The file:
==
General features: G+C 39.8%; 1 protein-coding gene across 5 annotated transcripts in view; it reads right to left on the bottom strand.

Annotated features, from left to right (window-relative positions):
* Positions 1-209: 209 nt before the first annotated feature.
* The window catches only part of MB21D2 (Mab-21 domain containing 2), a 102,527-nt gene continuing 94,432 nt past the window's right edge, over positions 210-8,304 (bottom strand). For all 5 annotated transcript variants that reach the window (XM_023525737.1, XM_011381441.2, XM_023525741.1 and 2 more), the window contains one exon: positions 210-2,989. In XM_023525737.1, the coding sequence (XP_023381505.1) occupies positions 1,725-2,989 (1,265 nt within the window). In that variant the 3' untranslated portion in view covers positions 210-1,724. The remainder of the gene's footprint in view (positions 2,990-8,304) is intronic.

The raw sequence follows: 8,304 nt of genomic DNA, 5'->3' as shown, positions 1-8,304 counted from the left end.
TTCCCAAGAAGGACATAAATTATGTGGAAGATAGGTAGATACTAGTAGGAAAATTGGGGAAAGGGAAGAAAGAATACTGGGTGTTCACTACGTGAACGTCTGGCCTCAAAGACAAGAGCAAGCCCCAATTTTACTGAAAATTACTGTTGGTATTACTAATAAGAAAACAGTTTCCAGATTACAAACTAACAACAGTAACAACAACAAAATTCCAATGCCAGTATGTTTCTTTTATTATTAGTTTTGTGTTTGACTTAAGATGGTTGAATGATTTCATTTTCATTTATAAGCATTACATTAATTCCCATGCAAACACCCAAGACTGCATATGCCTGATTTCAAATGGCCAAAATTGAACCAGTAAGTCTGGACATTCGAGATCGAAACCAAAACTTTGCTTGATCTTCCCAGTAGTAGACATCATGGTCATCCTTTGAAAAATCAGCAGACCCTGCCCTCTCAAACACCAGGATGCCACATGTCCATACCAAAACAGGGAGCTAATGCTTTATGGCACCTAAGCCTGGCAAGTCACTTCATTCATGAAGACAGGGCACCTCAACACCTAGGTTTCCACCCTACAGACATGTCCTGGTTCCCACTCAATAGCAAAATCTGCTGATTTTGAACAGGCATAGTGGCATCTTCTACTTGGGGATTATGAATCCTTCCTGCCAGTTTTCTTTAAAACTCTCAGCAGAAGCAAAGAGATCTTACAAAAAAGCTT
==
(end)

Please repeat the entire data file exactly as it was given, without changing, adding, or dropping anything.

General features: G+C 39.8%; 1 protein-coding gene across 5 annotated transcripts in view; it reads right to left on the bottom strand.

Annotated features, from left to right (window-relative positions):
* Positions 1-209: 209 nt before the first annotated feature.
* The window catches only part of MB21D2 (Mab-21 domain containing 2), a 102,527-nt gene continuing 94,432 nt past the window's right edge, over positions 210-8,304 (bottom strand). For all 5 annotated transcript variants that reach the window (XM_023525737.1, XM_011381441.2, XM_023525741.1 and 2 more), the window contains one exon: positions 210-2,989. In XM_023525737.1, the coding sequence (XP_023381505.1) occupies positions 1,725-2,989 (1,265 nt within the window). In that variant the 3' untranslated portion in view covers positions 210-1,724. The remainder of the gene's footprint in view (positions 2,990-8,304) is intronic.

The raw sequence follows: 8,304 nt of genomic DNA, 5'->3' as shown, positions 1-8,304 counted from the left end.
TTCCCAAGAAGGACATAAATTATGTGGAAGATAGGTAGATACTAGTAGGAAAATTGGGGAAAGGGAAGAAAGAATACTGGGTGTTCACTACGTGAACGTCTGGCCTCAAAGACAAGAGCAAGCCCCAATTTTACTGAAAATTACTGTTGGTATTACTAATAAGAAAACAGTTTCCAGATTACAAACTAACAACAGTAACAACAACAAAATTCCAATGCCAGTATGTTTCTTTTATTATTAGTTTTGTGTTTGACTTAAGATGGTTGAATGATTTCATTTTCATTTATAAGCATTACATTAATTCCCATGCAAACACCCAAGACTGCATATGCCTGATTTCAAATGGCCAAAATTGAACCAGTAAGTCTGGACATTCGAGATCGAAACCAAAACTTTGCTTGATCTTCCCAGTAGTAGACATCATGGTCATCCTTTGAAAAATCAGCAGACCCTGCCCTCTCAAACACCAGGATGCCACATGTCCATACCAAAACAGGGAGCTAATGCTTTATGGCACCTAAGCCTGGCAAGTCACTTCATTCATGAAGACAGGGCACCTCAACACCTAGGTTTCCACCCTACAGACATGTCCTGGTTCCCACTCAATAGCAAAATCTGCTGATTTTGAACAGGCATAGTGGCATCTTCTACTTGGGGATTATGAATCCTTCCTGCCAGTTTTCTTTAAAACTCTCAGCAGAAGCAAAGAGATCTTACAAAAAAGCTT